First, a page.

You used to have an Allez? Did you happen to have it stolen?

    Instead of carbon credits or in addition, they should eliminate the PST for cycling goods in the province. Bikes are used for commuting or fitness. Both are good news for society.

  7. #7
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    Quote Originally Posted by CanuckBur View Post
    I wish we could claim "carbon credits."
    You can only claim carbon credits for the bike use if you use it to replace any CO2 emitting vehicle, like cycling to and from work instead of driving. By cycling to work you have taken your car off the road for the distance involved and in the process reduce the CO2 emission. If you still continue using your car to drive to work but use your bike for a weekend hobby, there is no carbon credit for you to trade or sell.

  8. #8
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    Quote Originally Posted by ph_leung View Post
    You used to have an Allez? Did you happen to have it stolen?
    It was a long story how it was lost. It all started when I biked along the Granville st and landed in a pothole left by the road maintenance crew. (there was no blocking sign). Then there was a series of events happened that led to its demise.

    The Allez comp had a very responsive steel frame; a dark red beauty. It was on the bicycling magazine's review article. The editor said he could steer it to where he exhale. I don't think he was exaggerating it if he was going down a long smooth hill.

    My first bike was an entry-level Giant mtb. Yeah it was stolen. After that, I bought an expensive Kriptonite lock. Then, a few years later, it was found that the Kriptonite locks were having a big problem; it can be hacked with a bic pen cap. Luckily, I didn't lose my current bike.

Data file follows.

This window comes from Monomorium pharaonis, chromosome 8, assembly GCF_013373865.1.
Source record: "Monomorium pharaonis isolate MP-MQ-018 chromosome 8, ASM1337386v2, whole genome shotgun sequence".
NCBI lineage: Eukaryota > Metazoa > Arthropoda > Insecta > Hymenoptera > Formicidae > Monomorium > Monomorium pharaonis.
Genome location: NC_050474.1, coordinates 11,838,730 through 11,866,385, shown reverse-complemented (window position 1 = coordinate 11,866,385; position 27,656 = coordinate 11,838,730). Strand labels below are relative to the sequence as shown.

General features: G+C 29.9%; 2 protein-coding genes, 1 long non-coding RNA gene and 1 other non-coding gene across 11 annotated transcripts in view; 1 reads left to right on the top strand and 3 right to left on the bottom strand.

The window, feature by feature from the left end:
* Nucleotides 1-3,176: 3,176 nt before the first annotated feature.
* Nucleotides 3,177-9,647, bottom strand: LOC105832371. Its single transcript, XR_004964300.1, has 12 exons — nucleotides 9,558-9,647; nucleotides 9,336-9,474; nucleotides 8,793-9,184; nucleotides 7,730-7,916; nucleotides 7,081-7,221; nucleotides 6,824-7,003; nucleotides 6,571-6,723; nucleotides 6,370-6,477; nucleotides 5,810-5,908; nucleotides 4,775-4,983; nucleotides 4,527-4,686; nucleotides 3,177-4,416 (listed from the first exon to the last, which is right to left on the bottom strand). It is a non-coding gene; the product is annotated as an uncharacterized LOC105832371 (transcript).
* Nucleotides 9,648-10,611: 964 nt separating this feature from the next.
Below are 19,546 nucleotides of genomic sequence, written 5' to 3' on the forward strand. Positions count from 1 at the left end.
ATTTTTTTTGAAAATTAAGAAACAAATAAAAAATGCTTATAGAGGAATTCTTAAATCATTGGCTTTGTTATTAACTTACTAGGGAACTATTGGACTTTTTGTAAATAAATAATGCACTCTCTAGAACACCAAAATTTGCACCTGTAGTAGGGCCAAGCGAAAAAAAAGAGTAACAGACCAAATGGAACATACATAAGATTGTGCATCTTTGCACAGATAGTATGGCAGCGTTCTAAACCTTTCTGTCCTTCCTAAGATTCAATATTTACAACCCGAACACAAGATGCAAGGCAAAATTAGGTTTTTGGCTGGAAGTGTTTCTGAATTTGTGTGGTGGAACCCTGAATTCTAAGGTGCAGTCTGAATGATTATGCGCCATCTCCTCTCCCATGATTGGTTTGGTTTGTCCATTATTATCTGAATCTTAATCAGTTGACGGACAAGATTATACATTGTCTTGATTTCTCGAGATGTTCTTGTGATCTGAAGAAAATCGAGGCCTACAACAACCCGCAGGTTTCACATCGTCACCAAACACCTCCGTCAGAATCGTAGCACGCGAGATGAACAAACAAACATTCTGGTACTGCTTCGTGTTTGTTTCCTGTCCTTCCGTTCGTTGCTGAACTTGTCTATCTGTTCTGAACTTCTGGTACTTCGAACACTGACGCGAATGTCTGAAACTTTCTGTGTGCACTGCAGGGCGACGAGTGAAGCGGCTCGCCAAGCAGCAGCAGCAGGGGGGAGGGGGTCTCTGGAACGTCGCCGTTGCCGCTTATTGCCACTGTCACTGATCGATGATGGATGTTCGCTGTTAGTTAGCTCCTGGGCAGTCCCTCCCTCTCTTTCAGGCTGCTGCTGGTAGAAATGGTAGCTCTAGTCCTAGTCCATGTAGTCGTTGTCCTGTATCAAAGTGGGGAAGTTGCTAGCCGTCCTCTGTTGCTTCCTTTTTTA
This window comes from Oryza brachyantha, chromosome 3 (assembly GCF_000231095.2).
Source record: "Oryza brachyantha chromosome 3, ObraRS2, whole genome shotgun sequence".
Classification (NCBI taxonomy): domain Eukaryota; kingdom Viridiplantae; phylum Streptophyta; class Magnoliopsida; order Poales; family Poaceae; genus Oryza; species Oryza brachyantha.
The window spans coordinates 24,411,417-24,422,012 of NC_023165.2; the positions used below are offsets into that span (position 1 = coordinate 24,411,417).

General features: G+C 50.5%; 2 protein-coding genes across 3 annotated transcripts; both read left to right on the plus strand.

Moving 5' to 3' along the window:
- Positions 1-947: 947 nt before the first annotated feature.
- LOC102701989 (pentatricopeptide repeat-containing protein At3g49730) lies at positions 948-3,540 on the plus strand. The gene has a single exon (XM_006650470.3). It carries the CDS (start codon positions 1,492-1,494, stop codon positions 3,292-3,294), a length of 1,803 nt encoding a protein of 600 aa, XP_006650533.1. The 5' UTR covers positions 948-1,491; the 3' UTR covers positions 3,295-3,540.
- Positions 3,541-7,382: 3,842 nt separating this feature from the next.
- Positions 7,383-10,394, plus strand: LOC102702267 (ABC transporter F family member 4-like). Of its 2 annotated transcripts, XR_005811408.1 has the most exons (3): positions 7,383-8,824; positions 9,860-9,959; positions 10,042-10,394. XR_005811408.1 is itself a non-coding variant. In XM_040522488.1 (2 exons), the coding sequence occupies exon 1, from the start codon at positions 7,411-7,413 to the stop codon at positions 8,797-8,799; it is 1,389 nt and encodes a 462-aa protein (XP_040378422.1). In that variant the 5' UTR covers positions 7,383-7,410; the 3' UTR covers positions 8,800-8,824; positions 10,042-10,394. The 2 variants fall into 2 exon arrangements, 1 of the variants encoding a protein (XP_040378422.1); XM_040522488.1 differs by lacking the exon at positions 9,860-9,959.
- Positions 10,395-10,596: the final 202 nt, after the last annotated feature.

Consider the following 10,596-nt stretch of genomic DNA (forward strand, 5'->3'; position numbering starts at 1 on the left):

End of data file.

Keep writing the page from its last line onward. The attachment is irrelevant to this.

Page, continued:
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    Quote Originally Posted by CanuckBur View Post
    It was a long story how it was lost. It all started when I biked along the Granville st and landed in a pothole left by the road maintenance crew. (there was no blocking sign). Then there was a series of events happened that led to its demise.

    The Allez comp had a very responsive steel frame; a dark red beauty. It was on the bicycling magazine's review article. The editor said he could steer it to where he exhale. I don't think he was exaggerating it if he was going down a long smooth hill.

    My first bike was an entry-level Giant mtb. Yeah it was stolen. After that, I bought an expensive Kriptonite lock. Then, a few years later, it was found that the Kriptonite locks were having a big problem; it can be hacked with a bic pen cap. Luckily, I didn't lose my current bike.